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Messages - Plantinyum

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1
They like good drainage in the potting mix ,so if the pure whatever soil u use holds too much moisture, put perlite in the mix . Perfectly u would want a medium which is porous and holds air/ perlite is for that, and has a lot of organics in it.

2
Tropical Fruit Discussion / Re: Policarbonate greenhouse recomendations
« on: September 28, 2020, 02:20:26 PM »
Very nice beds.   RootBuilder lets you do the same thing regarding starting them in good soil and they work great for my permanent installation of trees.  Being bottomless the trees eventually root into native soil.
thanks ,the soil will not be higher than it is now, thats the main soil level, path and so on, yet I may make two narrow beds raised beds ,but thats a theme for another tread I suppose ☺


Nice brickwork. That is something I have always been terrible at.
much thanks , loll there are only tree rolls of bricks, if they were to be more i'm sure it would not look so well performed.

3
Tropical Fruit Discussion / Re: Dragon fruit question
« on: September 28, 2020, 02:11:17 PM »
I have seen them at local big box stores and sometimes the rootstock branches out. As for the variety I don't think there is a way to tell until it fruits.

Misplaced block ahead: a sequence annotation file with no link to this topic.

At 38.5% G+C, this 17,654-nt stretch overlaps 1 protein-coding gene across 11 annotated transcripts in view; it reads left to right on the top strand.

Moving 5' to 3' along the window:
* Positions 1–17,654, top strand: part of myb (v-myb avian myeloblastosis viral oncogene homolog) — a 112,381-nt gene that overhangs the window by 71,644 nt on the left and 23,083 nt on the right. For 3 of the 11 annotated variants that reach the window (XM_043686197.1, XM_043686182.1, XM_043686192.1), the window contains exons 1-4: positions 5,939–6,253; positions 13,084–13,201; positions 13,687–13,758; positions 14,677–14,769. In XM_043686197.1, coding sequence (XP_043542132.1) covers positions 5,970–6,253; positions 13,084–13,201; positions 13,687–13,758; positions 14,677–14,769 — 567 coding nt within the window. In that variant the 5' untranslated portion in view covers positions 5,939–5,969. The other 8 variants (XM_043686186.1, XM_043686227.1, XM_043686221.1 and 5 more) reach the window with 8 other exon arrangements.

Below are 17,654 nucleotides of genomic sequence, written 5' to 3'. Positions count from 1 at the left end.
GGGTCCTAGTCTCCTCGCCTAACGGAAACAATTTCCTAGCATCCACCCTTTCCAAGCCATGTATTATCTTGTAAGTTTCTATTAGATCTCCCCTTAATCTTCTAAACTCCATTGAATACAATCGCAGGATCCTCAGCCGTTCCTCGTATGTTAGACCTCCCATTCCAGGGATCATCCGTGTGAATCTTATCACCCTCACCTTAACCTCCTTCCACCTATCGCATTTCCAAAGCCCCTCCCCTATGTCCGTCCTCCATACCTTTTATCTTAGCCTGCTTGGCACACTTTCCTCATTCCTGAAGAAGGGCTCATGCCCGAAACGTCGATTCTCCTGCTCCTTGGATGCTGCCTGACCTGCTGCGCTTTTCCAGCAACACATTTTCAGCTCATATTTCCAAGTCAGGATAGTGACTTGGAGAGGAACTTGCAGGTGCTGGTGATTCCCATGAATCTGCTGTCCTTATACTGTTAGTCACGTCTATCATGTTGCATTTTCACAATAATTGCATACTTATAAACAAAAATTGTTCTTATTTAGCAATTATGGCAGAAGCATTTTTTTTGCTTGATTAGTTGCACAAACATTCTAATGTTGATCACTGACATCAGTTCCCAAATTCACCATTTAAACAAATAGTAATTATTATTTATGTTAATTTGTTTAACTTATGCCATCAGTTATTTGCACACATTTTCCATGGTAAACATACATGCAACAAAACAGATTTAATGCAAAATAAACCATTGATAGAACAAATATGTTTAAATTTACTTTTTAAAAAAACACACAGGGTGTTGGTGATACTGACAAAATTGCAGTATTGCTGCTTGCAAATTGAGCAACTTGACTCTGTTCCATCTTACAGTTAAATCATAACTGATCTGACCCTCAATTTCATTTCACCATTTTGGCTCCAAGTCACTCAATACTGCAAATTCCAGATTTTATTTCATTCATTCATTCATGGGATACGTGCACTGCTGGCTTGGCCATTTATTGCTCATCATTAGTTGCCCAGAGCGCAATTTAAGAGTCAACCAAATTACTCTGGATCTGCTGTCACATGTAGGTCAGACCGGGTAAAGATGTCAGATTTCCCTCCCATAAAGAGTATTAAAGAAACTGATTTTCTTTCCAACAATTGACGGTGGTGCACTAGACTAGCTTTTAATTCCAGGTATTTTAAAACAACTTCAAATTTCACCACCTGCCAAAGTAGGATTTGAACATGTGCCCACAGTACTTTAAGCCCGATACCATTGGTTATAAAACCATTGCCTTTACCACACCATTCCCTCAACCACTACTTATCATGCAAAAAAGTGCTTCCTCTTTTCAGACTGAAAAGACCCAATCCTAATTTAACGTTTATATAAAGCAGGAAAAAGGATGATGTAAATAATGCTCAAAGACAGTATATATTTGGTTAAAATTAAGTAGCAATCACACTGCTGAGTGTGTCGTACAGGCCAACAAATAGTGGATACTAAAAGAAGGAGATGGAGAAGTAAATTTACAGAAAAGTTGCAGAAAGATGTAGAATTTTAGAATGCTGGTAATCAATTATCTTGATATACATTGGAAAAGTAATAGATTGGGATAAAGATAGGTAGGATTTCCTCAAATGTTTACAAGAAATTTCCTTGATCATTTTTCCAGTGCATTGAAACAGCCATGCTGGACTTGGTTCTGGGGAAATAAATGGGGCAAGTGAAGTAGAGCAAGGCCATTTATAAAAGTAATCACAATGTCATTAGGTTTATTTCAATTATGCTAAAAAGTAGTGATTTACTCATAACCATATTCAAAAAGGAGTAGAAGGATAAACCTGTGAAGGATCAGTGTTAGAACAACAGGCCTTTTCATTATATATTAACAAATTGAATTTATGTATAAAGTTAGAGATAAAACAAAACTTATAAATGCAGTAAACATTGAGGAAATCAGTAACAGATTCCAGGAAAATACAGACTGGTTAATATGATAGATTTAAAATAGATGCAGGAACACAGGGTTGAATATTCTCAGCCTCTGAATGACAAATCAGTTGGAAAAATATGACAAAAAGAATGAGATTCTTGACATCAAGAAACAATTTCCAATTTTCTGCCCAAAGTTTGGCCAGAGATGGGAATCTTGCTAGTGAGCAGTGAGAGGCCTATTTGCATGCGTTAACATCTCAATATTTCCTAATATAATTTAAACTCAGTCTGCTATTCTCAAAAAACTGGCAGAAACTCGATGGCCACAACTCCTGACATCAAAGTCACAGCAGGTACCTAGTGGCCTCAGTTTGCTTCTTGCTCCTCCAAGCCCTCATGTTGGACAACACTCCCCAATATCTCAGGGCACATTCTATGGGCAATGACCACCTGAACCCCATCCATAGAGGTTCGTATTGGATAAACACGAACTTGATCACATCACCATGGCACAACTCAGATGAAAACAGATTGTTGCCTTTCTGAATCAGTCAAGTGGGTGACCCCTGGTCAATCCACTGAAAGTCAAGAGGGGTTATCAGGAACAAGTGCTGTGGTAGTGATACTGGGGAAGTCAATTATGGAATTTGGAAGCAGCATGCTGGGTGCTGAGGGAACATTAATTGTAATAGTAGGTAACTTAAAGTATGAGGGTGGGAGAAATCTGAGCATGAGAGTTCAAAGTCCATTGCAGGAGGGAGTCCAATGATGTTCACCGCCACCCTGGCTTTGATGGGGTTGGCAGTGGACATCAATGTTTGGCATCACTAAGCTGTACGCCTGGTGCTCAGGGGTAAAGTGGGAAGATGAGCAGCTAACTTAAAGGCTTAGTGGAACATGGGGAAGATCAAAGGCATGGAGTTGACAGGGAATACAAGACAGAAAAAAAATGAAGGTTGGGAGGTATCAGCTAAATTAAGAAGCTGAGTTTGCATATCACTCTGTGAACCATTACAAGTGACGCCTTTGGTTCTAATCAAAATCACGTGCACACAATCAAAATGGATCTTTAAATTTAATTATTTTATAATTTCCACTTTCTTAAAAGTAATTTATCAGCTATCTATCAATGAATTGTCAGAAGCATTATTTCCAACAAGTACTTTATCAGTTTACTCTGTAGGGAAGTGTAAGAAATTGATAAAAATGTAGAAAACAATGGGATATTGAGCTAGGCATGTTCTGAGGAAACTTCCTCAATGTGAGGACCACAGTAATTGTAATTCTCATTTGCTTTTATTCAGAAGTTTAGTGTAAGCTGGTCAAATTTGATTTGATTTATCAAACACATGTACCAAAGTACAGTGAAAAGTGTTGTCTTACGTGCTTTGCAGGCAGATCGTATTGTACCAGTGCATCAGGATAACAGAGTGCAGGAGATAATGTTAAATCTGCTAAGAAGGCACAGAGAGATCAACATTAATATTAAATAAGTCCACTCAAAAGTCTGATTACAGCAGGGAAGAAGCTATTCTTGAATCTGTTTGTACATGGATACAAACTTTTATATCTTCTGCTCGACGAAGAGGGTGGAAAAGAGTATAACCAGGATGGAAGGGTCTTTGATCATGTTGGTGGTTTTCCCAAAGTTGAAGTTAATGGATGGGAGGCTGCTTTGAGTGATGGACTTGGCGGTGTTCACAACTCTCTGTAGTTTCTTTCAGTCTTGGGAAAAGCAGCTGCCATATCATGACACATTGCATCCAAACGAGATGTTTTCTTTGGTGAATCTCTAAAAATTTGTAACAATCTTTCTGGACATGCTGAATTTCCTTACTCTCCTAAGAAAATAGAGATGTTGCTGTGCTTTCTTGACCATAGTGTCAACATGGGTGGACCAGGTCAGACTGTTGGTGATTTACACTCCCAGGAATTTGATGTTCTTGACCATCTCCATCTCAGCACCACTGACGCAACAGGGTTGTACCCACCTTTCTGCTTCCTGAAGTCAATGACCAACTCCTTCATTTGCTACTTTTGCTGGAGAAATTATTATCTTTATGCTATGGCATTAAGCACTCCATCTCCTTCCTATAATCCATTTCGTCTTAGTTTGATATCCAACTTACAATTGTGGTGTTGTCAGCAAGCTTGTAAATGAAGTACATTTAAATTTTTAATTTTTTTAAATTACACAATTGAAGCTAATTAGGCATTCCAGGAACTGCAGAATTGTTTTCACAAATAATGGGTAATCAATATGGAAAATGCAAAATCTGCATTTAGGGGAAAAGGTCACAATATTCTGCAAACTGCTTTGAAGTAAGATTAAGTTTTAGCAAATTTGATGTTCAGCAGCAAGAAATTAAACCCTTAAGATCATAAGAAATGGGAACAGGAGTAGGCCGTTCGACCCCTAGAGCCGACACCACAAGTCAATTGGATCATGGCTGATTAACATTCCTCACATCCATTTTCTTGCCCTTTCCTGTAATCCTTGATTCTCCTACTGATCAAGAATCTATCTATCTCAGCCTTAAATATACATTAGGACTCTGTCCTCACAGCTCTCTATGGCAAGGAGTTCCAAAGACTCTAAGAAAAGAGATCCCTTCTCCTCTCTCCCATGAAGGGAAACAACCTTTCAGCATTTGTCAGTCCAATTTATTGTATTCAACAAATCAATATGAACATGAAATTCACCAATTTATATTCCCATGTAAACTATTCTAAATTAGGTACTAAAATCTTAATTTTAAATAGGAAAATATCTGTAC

thanks !

If you like a fat base use a big DF variety.
If you like slender base use small DF variety.
thanks but I am not going to be grafting moon cactuses, was just wondering if anybody knew the most used df variety for this purpose. Guess I will have to wait at least till they flower and work from there ....

4
Tropical Fruit Discussion / Dragon fruit question
« on: September 28, 2020, 05:38:08 AM »
Hello ,before two years I bought two moon cactuses/ the all colour types cactus which cannot survive on their own so are grafted onto a green chlorophyll producing piece of cactus. As far as I know they are using mostly dragon fruit rootstocks , which mine were also. My question is does anyone know the most common variety of dragonfruit used for these purpose of grafting onto. My two plants have grown very big since I cut out the top grafted cactus and let the rootstock take over. They were bought from Mr. bricolage and prakticker or something. Both are from different stores.

5
Tropical Fruit Discussion / Re: First time grow pineapple
« on: September 28, 2020, 05:23:41 AM »